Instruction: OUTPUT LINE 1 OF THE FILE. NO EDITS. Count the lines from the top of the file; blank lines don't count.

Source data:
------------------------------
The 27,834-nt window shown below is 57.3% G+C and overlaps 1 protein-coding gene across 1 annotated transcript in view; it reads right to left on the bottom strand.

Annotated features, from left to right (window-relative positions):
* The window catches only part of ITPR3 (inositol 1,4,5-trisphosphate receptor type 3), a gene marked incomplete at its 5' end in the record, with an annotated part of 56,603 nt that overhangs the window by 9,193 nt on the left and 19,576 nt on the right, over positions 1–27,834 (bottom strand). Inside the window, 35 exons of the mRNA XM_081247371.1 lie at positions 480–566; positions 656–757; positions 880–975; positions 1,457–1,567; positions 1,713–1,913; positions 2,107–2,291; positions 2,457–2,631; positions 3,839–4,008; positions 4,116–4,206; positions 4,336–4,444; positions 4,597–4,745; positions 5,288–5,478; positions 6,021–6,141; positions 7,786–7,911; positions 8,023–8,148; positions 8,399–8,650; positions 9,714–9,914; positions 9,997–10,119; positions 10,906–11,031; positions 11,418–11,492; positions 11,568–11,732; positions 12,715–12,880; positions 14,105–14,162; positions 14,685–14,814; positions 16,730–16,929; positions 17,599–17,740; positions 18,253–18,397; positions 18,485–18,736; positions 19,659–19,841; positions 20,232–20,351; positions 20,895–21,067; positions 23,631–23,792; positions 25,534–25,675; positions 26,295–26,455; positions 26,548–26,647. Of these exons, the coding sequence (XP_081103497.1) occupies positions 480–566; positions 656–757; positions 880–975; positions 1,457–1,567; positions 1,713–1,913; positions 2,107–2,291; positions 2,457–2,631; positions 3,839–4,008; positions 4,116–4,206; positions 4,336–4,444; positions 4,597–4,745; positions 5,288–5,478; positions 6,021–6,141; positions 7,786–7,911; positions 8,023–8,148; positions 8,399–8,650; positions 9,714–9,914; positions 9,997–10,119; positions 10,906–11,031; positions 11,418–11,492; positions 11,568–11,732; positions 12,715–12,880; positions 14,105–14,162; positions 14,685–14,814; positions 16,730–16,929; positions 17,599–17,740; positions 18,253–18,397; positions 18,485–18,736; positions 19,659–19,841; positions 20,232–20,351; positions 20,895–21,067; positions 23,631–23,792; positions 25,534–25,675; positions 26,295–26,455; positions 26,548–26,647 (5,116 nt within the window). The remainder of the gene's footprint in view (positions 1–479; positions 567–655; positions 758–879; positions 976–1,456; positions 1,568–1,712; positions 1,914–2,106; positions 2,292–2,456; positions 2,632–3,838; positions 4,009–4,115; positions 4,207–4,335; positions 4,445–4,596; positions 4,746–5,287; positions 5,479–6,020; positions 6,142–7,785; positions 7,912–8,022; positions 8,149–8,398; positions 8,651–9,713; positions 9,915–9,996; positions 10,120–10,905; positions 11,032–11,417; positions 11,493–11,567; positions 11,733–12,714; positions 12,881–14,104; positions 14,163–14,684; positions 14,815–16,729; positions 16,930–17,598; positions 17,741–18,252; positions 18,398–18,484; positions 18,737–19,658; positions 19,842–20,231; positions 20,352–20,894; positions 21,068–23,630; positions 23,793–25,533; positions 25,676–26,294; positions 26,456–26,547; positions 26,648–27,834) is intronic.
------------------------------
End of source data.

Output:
The 27,834-nt window shown below is 57.3% G+C and overlaps 1 protein-coding gene across 1 annotated transcript in view; it reads right to left on the bottom strand.